According to social media the Caddis craze is starting to happen here in Colorado. Pictures of oars covered in Adult Caddis, fish with dry flies in their mouths are littering my facebook feed and I love it. Personally I have only seen a few adult Caddis fluttering across the surface of the Eagle River but I know they are on the move. In fact we were catching more fish on our Caddis imitation during a BWO hatch last week then on Blue Wing Imitations, so that must tell us something.
This time of year fly fishing in Colorado can be very very easy. The fish are coming out of their winter lies, bug activity is increasing, water levels are rising and it seems that you can catch a fish everywhere. And with the arrival of the caddis the fishing is only going to get easier. But, do not take it for granted because before too long the aggressive trout of the spring will turn into picky little bastards in July.
Caddis Fly selection this time of year can vary in size but not so much in color. As the water tends to be a bit stained fish tend to key in on the profile of the fly versus its color. Unlike later in the summer, when the difference between hooking fish and getting refused can be just a slight color difference in fly patterns, spring time is a bit more forgiving. Getting your fly pattern into tight spots along the river bank can reward you with some great fish. For this reason, I prefer to cast a single dry during a caddis hatch rather than double dries. This allows me to get my fly tighter to the bank and under trees where caddis tend to fall. I have also found that skating caddis flies along the surface can really entice some aggressive strikes during a Caddis Hatch. This also helps me distinguish my fly amongst other bugs on the water in a heavy hatch. If fish are eating with aggressively I tend to throw Olive PMX and let it ride high on the surface. This fly is one of my go to’s during a caddis feeding frenzy. But, if fish are being a bit more selective the x- caddis is an absolute crusher for picky trout. This fly tends to ride a little lower on the water surface and the small piece of antron on the tail allows the back end of the fly to sink a bit. Sometimes that is all it takes to get that shy fish who wants to slurp in its caddis snack.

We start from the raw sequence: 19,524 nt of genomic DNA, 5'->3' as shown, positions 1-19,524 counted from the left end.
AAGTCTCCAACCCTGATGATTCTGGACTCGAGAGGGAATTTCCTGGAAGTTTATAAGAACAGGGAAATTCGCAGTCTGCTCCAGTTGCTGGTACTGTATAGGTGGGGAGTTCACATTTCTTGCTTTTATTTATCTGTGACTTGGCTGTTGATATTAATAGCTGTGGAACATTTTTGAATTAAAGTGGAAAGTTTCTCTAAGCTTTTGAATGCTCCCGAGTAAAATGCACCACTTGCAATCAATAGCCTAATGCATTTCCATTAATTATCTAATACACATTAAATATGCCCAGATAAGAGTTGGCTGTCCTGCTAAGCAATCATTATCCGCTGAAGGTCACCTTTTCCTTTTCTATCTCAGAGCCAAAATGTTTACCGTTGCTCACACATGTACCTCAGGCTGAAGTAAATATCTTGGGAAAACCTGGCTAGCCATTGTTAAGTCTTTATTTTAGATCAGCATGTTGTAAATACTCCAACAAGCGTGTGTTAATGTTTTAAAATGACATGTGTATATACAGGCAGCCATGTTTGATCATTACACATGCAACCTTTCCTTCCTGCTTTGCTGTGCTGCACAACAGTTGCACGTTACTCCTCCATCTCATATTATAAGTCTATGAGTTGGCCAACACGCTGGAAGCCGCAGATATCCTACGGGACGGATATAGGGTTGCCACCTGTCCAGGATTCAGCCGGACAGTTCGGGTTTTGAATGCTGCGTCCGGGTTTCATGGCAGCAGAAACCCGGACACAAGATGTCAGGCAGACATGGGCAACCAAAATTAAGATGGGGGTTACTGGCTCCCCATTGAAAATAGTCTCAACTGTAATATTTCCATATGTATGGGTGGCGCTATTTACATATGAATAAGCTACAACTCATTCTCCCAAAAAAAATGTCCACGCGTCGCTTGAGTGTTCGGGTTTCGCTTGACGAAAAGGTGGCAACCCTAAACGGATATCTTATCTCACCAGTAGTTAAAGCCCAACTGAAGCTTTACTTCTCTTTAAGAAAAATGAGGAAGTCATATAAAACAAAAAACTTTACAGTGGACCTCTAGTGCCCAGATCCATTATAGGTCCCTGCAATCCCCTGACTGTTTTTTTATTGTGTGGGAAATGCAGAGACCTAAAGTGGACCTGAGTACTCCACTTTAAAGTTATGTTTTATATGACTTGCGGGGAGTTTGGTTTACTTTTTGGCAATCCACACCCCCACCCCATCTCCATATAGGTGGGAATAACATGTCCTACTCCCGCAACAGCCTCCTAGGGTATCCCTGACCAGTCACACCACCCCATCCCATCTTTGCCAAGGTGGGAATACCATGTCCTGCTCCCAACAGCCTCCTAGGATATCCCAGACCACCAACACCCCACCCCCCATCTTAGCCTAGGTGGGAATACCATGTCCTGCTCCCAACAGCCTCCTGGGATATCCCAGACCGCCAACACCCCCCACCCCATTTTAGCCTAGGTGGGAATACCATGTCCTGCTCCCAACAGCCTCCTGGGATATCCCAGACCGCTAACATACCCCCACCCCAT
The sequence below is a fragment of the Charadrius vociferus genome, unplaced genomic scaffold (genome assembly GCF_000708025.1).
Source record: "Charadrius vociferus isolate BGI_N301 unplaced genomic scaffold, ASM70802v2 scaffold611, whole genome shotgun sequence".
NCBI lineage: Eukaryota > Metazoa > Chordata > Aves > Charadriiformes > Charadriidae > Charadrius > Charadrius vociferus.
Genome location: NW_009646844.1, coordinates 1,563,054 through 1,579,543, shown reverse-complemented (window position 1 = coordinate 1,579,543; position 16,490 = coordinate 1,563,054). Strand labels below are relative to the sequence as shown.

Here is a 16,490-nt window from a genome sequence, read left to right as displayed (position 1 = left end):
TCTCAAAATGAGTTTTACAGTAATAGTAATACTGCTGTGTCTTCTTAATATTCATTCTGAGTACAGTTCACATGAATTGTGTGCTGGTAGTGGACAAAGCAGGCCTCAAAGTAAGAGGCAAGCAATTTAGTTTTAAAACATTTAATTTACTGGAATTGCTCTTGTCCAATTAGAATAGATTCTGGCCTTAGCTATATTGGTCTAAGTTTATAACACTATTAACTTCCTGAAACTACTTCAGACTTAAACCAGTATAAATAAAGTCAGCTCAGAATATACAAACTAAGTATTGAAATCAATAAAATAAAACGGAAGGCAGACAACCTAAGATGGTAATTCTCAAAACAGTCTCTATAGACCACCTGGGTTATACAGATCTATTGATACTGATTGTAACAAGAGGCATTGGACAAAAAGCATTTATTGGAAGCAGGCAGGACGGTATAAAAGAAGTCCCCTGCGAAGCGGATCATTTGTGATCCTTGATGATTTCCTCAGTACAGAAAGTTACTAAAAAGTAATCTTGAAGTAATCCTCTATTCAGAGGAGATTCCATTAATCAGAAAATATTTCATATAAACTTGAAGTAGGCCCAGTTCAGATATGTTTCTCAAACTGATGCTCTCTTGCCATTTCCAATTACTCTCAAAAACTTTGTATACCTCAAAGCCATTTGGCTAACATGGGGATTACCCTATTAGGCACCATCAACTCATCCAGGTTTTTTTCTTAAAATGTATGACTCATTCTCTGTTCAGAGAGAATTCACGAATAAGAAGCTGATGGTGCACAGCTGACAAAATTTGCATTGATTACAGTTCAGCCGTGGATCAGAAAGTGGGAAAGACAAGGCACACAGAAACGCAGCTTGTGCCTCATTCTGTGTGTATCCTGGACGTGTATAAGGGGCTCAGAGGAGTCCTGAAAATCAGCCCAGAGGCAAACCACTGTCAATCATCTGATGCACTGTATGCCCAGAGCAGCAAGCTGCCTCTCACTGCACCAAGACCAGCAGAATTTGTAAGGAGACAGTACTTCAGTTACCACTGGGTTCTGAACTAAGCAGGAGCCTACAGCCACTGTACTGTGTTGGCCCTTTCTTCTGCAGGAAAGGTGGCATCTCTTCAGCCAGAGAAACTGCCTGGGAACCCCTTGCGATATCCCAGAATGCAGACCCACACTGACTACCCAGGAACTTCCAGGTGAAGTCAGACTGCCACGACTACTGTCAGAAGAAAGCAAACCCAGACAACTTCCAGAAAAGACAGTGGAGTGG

Now is the time to be ready when you buddy calls and says “lets got.” Fill that dry box and get ready for some great Spring Dry Fly Fishing in Colorado.